Sunday, April 12, 2015

Sesquicentennial, Part XLVI: Epilogue, Part 1 -- What If ...


"Buzzard's guts, man! I am the President of the United States, clothed in immense power! You will procure me those votes." -- President Abraham Lincoln (as portrayed by Daniel Day-Lewis)

Abraham Lincoln was assassinated at Ford's Theater on April 15, 1865. And that's about all I have to say on that subject. A great deal has already been written about it, after all, and I don't think I have anything especially new or interesting to add to that conversation. Except ... for a curious observation.

Have you ever considered the fact that all of our Presidents who wielded sweeping wartime powers came to bad ends?

Abraham Lincoln basically invented the wartime Presidency.  Invented it out of whole cloth, if we're being truly honest about it. Certainly there's no explicit definition of the powers Lincoln wielded within the Constitution. There's a splendid scene in the recent movie Lincoln, where Daniel Day-Lewis waxes eloquent on his powers, and their somewhat dubious Constitutionality. I'm paraphrasing a little, but he says in effect, "I took an oath to protect the Constitution, so I decided that in order to uphold that oath, I needed to have these powers." And, for the most part, no one called him on it. No one called him on it, so it became precedent. In World War I, and again in World War II, Presidents Wilson and Roosevelt, respectively, laid hold of those same powers.

And the record shows: Lincoln was assassinated, Wilson suffered a debilitating stroke, and Roosevelt died scarcely a month before the victory in Europe.

It's almost enough to make you wonder if Someone didn't want them to last long enough to see peacetime...

And so we've never had the question answered: Can a President who's held so much untrammeled power come down the scale, and govern as a peacetime President?

It's probably just as well. The answer might have been "no." But let's assume the answer is "yes," at least in Lincoln's case, so we can move on to a very popular matter of speculation. To wit -- what would Lincoln's second term have actually looked like, were he not assassinated? Would Lincoln have fared better than Johnson?

The second question there is far easier to answer, so I'll answer it first with a confident and assured "yes." Lincoln was a damn sight better politician than Johnson, a better negotiator, and far more pragmatic. And more to the point, Lincoln, as the President who saved the Union, had an immense store of political capital upon which he could draw to get his way with Congress. The question that occupies us, and which brings us back to the first question above, is this -- on which issues would Lincoln spend that capital?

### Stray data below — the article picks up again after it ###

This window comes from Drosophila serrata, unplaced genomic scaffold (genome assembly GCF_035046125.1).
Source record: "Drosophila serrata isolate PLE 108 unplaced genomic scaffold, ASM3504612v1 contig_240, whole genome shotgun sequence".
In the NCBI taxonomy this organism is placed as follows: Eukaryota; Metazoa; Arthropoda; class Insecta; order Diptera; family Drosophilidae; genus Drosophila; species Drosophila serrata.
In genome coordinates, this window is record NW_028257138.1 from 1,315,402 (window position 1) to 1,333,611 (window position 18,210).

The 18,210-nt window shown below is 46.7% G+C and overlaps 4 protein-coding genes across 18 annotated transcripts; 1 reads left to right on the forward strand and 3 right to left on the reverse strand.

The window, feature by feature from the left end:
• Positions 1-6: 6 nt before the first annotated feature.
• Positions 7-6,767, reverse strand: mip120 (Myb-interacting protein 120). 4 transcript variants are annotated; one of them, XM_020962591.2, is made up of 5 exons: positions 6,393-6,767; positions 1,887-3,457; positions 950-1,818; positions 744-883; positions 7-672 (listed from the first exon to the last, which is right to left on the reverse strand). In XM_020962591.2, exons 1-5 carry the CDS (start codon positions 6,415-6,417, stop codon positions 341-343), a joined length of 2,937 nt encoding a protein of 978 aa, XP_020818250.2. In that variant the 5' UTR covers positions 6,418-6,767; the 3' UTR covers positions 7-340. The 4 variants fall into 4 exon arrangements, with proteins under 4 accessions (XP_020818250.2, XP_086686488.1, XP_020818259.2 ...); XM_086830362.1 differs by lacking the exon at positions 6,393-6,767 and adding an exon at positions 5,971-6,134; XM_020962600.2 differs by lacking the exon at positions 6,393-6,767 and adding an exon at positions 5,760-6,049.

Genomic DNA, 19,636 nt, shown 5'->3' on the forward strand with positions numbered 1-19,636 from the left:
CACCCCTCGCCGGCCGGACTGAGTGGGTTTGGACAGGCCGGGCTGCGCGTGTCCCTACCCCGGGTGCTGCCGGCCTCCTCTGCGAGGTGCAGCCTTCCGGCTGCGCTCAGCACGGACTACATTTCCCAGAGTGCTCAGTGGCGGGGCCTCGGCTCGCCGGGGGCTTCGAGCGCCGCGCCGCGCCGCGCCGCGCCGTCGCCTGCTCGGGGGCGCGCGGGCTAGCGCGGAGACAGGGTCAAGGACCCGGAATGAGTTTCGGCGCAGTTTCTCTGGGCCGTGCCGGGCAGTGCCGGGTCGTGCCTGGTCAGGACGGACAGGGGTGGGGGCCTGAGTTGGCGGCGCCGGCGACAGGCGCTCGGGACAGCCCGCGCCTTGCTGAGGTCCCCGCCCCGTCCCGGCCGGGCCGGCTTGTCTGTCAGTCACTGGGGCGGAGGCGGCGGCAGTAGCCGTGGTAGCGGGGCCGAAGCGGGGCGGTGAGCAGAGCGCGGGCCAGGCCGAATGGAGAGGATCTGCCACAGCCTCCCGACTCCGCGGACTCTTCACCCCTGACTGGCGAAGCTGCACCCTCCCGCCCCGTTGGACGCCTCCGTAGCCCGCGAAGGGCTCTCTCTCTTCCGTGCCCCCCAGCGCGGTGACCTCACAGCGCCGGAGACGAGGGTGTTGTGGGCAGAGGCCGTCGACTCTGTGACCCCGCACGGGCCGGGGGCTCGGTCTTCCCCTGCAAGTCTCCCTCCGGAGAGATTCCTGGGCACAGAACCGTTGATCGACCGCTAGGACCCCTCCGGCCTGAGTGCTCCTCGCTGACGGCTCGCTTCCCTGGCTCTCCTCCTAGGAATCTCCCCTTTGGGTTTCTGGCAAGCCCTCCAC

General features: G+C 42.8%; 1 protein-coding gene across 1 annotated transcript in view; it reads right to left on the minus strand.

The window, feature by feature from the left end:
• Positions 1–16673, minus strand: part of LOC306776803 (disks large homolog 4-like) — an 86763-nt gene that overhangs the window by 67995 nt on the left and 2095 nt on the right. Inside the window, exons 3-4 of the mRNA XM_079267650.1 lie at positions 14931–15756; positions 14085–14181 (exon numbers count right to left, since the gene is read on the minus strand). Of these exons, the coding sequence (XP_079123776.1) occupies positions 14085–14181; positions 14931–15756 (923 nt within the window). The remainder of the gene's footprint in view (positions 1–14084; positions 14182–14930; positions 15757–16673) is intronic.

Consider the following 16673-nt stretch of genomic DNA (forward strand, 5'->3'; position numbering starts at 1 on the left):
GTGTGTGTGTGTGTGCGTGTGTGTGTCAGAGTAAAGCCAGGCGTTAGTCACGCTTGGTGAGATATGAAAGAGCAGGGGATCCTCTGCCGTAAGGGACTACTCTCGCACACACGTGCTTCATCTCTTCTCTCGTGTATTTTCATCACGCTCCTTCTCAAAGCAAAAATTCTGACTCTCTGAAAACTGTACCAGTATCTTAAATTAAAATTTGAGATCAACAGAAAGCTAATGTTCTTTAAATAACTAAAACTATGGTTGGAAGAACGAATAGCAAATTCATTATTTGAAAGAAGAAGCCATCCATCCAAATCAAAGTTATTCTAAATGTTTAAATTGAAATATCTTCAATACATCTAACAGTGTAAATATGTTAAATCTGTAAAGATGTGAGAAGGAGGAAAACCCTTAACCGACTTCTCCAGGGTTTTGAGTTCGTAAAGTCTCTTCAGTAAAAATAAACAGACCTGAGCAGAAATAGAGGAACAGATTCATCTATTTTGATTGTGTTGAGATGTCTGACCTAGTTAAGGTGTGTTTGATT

I have no real idea how to answer that question. I do know this, though; at least in its rough outlines, Presidential Reconstruction closely mirrored what Lincoln wanted. No harsh reprisals, and political re-integration into the Union as soon as practicable. He'd have run into Radical Republican opposition on this, just as Johnson did. But, Lincoln being Lincoln, he'd have done some horse-trading with them, giving them a little of what they wanted so he'd get most of what he wanted.

I think this is what Stephen Carter's book The Impeachment of Abraham Lincoln gets a little bit wrong. I'm sure that Thaddeus Stevens would be angry enough at Lincoln to spit nails. But Lincoln is far too slippery, and far too pragmatic, to be caught so easily. Plus there's the aforementioned political capital, some of which he could spend defensively. He'd have a fractious relationship with the Radical wing of his party, but what else is new? Besides which, while the Republicans held a veto-proof majority in Congress, the Radicals didn't. Lincoln could play off the factions against one another long enough ... well, long enough. He only had to keep up the dance for four more years. Compared to the last four, it'd be a cake walk.

In this scenario, I think it's likely that Reconstruction wouldn't have been as extensive or as sweeping, but because Lincoln's reach didn't outrun his grasp, its effects may have lasted longer. I'm not sure exactly what form that would have taken. A better-funded Freedman's Bureau, perhaps, and/or a longer-lasting one. Smaller civil rights gains, but gains that actually bit and held, as opposed to being rapidly rolled back. Radicals chafed at Lincoln's "lack of vision", rather than seeing that Lincoln had little interest in that which could not be realistically achieved.

It would have been a contentious second term. Second terms almost always are. And Lincoln wouldn't have had any measurable appetite for a third one, so someone else takes over in 1868. Probably Grant, because he stood as high in everyone's esteem as anyone else did, and I don't see much of anything changing that.

But we'll never know. A disgruntled actor at Ford's Theater made sure of that. For good or ill, that's the world John Wilkes Booth left us. And so, we'll always wonder: What if...

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